Normally, the services and police authorities actively search for informants in the respective milieus. Incentives for cooperation can be very different. ARD terrorism expert Schmidt tells of a case in which the son's diploma should be recognized more quickly. But it is also threatened openly: "We will blacken you at the youth welfare office and report how you treat your child," says Schmidt. It's the way you know it from the cinema, he says. In the criminal milieu, informants are approached and recruited directly in prison. In this way, prisoners can obtain relief from detention or negotiate deals for the pending trials.

In the rarer case informants offer their services to the authority. "These are the so-called self-providers," says Schmidt. For the intelligence services and authorities this is the worst case, because the motivation always has to be questioned. For the most part, they want money or attention or both. And the fact that the superinformant voluntarily offers his services to the investigation and intelligence authorities is an absolute exception, he says.

BKA maintains a confidential tariff list for informants  

There are no rules when it comes to paying V-men. "One receives 300 euros a day, another 100 euros for a tip and the third receives nothing at all because he does not want to feel that he is being bought - gifts for children are also popular," says terrorism expert Schmidt.

The website of the weekly magazine "Stern" reports on a confidential 25-page list "General principles for paying informants and informants" with the logo of the Federal Criminal Police Office (BKA). It states that "financial incentives" have to be created, "since recourse to TP and informants is often more cost-effective than using other instruments". In the area of ​​drug crime, depending on the current wholesale and middleman prices, the following tariffs apply to the seizure of drugs: 130 euros per kilo of hashish (from 20 kilos: 78 euros per kilo), 1540 euros per kilo of heroin or cocaine (from ten kilos : 1030 euros per kilo, from 20 kilos: 260 euros per kilo). The BKA also gives important information: "The VP / the informant is to be instructed about a possible obligation to notify the labor and social welfare offices," it says in the paper, as reported by stern.de.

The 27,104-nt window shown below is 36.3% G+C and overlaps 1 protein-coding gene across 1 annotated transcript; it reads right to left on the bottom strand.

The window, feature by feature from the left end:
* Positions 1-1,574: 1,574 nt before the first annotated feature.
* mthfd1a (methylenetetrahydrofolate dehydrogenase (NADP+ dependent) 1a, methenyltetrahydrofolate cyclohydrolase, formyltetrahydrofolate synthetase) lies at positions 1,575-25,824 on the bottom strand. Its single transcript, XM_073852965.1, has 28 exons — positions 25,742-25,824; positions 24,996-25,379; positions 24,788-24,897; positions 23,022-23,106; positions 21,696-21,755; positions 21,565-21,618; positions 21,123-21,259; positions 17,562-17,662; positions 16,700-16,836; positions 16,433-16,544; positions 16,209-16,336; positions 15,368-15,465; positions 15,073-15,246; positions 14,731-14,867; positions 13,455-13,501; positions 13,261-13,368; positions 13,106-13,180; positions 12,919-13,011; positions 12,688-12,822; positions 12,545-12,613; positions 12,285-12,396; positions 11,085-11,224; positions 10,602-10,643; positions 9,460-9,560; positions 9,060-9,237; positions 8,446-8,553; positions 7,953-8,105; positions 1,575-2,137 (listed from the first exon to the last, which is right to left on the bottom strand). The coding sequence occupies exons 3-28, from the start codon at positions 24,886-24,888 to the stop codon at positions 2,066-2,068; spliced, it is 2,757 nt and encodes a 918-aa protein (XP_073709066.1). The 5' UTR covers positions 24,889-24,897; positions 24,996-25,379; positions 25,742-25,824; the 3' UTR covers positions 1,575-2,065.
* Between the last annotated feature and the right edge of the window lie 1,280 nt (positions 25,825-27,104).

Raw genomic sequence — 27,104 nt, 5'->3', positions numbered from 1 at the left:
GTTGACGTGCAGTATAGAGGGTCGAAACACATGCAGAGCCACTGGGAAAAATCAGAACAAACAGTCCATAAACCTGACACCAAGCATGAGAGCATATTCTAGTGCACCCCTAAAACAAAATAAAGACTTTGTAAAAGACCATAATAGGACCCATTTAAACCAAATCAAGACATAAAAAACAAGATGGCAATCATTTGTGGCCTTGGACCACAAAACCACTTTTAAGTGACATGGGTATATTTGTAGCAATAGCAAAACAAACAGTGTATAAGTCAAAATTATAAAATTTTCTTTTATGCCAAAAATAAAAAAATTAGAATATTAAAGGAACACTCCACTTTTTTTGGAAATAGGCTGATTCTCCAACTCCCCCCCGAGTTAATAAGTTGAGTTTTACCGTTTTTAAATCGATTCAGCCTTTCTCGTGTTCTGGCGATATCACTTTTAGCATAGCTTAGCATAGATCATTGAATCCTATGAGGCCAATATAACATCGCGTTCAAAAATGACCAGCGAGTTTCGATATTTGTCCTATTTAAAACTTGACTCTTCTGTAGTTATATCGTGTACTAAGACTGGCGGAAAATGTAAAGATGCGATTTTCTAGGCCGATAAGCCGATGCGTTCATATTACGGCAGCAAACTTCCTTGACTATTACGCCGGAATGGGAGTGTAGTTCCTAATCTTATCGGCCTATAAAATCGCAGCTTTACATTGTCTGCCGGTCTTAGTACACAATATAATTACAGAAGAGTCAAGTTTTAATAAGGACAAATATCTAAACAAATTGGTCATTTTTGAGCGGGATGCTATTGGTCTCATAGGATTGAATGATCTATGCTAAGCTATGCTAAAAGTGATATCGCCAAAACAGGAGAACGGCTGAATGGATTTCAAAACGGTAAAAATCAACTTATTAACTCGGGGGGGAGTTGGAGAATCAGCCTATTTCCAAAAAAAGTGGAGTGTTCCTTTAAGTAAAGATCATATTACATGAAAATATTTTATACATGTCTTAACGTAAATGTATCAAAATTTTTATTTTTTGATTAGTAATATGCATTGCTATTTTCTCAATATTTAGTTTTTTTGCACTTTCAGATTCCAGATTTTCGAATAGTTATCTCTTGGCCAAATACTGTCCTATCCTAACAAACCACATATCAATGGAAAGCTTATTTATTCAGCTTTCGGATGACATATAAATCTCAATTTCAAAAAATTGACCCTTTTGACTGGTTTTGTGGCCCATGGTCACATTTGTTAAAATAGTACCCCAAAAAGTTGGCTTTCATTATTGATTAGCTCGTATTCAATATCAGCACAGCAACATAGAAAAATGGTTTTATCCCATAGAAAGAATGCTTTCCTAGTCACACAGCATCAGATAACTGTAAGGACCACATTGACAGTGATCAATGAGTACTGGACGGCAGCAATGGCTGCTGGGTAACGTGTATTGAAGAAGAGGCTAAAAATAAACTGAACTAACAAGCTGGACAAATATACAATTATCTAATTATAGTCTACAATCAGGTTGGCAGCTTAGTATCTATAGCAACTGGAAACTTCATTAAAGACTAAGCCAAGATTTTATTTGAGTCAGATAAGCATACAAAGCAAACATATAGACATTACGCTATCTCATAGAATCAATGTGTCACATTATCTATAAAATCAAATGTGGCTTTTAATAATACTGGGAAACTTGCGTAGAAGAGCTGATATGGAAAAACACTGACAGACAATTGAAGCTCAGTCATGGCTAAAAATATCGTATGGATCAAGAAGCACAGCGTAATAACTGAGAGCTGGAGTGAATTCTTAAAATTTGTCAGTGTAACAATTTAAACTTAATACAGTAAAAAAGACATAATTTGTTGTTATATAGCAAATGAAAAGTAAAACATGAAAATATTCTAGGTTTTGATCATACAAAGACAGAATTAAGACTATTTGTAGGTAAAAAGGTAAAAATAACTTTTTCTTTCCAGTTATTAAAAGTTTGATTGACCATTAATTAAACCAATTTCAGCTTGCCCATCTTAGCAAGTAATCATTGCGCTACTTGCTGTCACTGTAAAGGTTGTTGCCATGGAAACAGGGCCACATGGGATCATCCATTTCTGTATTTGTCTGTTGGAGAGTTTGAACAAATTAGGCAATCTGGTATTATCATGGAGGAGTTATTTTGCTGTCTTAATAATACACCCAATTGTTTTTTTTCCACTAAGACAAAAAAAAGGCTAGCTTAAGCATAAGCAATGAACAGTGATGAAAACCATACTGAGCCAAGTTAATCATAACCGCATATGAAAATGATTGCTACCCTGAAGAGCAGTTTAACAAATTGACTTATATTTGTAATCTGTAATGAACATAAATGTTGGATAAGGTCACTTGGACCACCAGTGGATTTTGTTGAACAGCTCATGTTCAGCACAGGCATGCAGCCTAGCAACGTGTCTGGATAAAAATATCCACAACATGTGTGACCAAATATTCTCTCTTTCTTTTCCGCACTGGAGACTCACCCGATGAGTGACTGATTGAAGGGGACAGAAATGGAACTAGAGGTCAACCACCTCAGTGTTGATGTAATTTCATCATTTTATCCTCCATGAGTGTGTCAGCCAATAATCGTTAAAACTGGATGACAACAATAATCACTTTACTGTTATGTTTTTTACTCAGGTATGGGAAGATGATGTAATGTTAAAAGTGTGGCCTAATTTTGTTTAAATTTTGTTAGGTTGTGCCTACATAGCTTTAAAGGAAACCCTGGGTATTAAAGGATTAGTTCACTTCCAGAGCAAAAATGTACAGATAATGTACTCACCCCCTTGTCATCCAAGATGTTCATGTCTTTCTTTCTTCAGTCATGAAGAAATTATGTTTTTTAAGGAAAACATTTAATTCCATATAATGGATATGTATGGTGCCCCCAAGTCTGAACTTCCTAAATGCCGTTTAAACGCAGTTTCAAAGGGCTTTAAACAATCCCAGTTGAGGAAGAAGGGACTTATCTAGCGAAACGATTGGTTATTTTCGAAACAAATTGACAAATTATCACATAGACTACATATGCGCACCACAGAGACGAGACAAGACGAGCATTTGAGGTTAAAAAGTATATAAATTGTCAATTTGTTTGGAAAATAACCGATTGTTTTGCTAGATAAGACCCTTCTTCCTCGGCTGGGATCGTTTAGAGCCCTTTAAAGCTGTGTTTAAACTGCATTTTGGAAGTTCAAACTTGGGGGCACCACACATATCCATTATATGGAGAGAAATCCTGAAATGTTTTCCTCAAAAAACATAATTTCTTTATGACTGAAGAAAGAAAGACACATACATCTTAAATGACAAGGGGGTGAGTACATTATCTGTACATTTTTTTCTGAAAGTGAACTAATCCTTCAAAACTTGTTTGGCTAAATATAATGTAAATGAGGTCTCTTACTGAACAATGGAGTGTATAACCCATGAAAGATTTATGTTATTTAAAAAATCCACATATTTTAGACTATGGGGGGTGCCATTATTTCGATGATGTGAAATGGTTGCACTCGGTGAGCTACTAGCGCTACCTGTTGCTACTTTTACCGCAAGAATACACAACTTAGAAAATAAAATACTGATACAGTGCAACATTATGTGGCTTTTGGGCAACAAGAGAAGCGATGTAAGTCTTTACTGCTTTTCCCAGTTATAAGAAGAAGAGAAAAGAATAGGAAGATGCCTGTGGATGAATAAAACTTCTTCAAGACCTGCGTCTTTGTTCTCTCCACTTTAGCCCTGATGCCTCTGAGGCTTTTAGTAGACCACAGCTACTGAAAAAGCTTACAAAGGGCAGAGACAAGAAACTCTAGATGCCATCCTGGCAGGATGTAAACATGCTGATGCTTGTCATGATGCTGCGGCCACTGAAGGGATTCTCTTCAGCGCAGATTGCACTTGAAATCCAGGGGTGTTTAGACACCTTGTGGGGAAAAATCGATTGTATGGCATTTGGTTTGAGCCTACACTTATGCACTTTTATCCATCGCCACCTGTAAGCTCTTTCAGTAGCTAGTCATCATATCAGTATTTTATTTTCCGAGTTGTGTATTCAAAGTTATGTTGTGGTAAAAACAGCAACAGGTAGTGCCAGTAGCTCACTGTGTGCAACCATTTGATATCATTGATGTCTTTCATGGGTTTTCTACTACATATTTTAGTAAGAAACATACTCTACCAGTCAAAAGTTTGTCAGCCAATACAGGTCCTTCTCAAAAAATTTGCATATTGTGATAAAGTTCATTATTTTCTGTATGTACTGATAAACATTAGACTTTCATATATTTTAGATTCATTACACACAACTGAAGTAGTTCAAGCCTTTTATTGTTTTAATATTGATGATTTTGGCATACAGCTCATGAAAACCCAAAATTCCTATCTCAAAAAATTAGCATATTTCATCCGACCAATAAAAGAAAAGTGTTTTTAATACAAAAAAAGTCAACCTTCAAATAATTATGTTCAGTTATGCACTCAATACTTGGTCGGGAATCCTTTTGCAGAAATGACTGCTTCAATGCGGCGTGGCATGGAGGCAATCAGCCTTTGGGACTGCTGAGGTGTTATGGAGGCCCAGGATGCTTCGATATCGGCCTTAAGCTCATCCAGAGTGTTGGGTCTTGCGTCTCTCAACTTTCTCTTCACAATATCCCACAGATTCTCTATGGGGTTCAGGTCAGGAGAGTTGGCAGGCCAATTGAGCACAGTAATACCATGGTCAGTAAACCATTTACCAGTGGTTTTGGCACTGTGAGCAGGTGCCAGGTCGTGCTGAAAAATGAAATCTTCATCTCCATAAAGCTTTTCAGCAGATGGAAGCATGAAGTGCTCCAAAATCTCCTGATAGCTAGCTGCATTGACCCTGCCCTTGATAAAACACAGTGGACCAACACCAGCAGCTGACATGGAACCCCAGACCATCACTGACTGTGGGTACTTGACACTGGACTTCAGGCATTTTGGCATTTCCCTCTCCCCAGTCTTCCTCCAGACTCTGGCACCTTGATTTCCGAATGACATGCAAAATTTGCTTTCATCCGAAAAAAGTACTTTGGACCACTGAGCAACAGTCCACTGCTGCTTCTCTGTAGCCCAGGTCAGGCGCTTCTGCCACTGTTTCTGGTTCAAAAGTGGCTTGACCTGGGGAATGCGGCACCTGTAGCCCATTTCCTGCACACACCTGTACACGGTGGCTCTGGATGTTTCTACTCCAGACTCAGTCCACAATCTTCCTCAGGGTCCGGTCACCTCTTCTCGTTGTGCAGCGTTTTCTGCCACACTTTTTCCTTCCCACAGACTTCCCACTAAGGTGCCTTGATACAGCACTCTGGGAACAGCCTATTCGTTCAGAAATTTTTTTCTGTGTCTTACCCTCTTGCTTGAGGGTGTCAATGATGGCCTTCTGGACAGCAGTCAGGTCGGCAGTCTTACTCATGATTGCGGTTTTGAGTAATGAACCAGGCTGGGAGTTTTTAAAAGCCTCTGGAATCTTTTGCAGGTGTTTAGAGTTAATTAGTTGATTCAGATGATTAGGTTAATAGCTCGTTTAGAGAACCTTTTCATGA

"We only ever find out about the scandals"

Intelligence services and police authorities therefore advocate the use of informers. But does it really make sense to use it? "We can only speculate because we rarely hear about success reports from the Office for the Protection of the Constitution. We only ever hear about the scandals and the failed missions," says Steffen Kailitz from the Hannah Arendt Institute for Totalitarianism Research at the Technical University of Dresden. Kailitz has dealt intensively with the use of informants in the first NPD ban proceedings.

Wolfgang Frenz, the former vice chairman of the NRW-NPD. Frenz worked as an undercover agent for the protection of the constitution for 30 years

These proceedings had been discontinued by the Federal Constitutional Court on March 18, 2003 for procedural reasons, because V-people of the constitution protection were also active in the NPD management level. Wolfgang Frenz, the former NPD vice chairman of North Rhine-Westphalia, officially invited as one of the most important informants in the Karlsruhe ban proceedings, turned out to be a first-class undercover agent for the protection of the constitution. Until 1995, for more than 30 years, he provided information about the inner workings of the right-wing radical party for a monthly fee of 600 to 800 marks. Frenz claims to have always led his spy wages into the party coffers. Critics were outraged: In doing so, the state security had supported an anti-constitutional party in a disgraceful way.

Based on these experiences with the NPD prohibition procedure, expert Kailitz speaks out against the use of V-people in a possible observation of the AfD by the constitution protection.